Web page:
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Has drug testing student-athletes been a good idea?

February 21, 2012
Times Leader

By SETH STASKEY, Times Leader Sports Editor

Drug testing amongst high school athletes is becoming one of the more hot-button issues around the Ohio Valley, state of Ohio and the entire country.

Prep sports are an extension of th classroom, which add to the entire educational process through teaching countless life lessons.

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One of the lessons the schools are teaching is there's no need for illegal drugs and performance enhancing drugs are cheating.

Schools have also taken the initiative to test for nicotine and alcohol, which are growing problems amongst high school kids.

Very few high school athletic associations around the country mandate drug testing for their student-athletes. Neither Ohio nor West Virginia require their schools to test, but the schools - and a few locally - have started the process on their own.

While the issue has been debated, Martins Ferry was the first school in the immediate area to drug test its athletes. The Purple Riders started testing each male and female athlete prior to their season in August of 2010.

When the Purple Riders were forming their policy on the issue, they worked closely with Cambridge, which was one of the first OVAC member schools to institute the policy.

"Cambridge was a huge help," Fitch said. "We felt it was the right thing for us to do in Martins Ferry, and I believe the program is a success."

While there is obvious discipline with the program if an athlete tests positive, the point of the program is to get kids help and try to curb the problem early because it becomes a much more serious issue.

"We adopted the program as a way to help student athletes that may have a substance abuse problem rather than just dismissing a young person from a team without providing them the help they may need," Fitch said. "The testing policy involves participation in further substance abuse assessments and aftercare if any student would fail a test."

The idea of drug testing is catching on amongst other area schools. Since Ferry adopted its policy, Barnesville has instituted a drug-testing program and according to Fitch, he's had other schools approach him about taking a look at the Purple policy.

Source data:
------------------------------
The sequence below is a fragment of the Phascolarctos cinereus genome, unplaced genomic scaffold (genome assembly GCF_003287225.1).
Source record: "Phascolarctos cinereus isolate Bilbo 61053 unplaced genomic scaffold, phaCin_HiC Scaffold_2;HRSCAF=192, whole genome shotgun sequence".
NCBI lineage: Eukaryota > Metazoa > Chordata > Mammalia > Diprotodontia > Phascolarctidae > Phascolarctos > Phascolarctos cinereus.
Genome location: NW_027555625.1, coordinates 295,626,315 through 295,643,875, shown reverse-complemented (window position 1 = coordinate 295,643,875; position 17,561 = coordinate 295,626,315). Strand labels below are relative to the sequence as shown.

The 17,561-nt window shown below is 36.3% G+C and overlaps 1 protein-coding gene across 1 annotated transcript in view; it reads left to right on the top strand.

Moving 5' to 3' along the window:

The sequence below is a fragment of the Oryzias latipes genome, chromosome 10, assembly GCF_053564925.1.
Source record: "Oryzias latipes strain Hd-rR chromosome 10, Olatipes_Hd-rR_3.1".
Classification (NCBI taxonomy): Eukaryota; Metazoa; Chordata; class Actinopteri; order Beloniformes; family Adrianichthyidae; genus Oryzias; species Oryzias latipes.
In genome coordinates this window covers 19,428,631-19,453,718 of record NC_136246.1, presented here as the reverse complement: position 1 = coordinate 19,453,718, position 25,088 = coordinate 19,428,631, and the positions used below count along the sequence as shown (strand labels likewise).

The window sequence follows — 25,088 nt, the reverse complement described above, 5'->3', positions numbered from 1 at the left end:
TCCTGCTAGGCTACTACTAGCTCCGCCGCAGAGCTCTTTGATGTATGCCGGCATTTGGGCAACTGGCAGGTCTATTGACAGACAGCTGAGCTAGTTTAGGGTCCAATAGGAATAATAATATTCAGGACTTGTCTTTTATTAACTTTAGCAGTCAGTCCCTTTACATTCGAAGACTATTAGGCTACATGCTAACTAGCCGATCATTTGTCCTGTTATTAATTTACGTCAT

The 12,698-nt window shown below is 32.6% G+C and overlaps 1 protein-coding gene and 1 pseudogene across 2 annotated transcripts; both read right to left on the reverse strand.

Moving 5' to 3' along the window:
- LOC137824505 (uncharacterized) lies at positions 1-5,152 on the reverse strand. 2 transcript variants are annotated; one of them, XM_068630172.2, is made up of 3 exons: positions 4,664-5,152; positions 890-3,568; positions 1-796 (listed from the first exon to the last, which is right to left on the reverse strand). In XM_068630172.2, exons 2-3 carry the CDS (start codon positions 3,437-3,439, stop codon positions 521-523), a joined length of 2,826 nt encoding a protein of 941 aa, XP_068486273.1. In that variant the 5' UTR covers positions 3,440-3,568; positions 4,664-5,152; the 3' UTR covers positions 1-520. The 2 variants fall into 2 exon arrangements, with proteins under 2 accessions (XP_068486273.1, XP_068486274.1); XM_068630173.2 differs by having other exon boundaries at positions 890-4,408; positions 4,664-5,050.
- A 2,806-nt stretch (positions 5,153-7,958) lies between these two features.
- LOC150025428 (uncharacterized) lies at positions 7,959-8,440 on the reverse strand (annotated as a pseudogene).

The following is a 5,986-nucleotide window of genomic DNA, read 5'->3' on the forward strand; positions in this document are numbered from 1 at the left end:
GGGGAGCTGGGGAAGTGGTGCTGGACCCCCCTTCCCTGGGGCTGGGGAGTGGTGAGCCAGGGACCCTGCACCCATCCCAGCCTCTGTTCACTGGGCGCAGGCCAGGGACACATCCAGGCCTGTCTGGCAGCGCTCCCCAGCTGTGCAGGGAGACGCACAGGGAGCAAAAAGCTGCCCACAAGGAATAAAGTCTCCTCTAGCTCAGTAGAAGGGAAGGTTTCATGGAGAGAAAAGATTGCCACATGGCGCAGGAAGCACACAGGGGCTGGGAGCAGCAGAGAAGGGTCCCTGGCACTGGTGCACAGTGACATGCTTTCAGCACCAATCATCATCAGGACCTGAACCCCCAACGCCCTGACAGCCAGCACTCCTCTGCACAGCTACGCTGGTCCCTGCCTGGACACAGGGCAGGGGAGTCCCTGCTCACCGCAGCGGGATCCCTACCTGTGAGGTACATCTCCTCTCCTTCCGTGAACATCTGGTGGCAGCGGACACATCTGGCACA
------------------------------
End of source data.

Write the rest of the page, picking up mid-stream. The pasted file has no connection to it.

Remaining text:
"We have been contacted by several schools in the OVAC and some outside the conference," Fitch said. "They all wanted to view our policy and get ideas on the success of the program."

The Ohio High School Athletic Association has no mandatory program in place, according to Director of Information Services Tim Stried.

Instead, the state's governing body of prep sports leaves it up to each individual school district if it so chooses.

"The decision whether or not to perform drug testing is the responsibility of each school because there are so many variables involved, such as cost, feasibility, need, and if the school or community wants it," Stried said via email.

While the OHSAA doesn't mandate the testing, it does have guidelines for tobacco and alcohol as well as performance-enhancing drugs.

The state has never surveyed the membership on what school district do or do not drug test its student-athletes.

Community support has never been questioned in Martins Ferry. Fitch indicated not one student and/or parent has ever refused the test and there's been no negative feedback.

"The students understand that playing a sport at Martins Ferry carries with it the responsibility of staying drug and alcohol free," Fitch said. "It also gives those students getting pressured by peers to use alcohol or drugs an out due to future testing, and the program also notifies the parents or guardians of potential drug or alcohol issues their students may be facing."

Staskey may be reached online at



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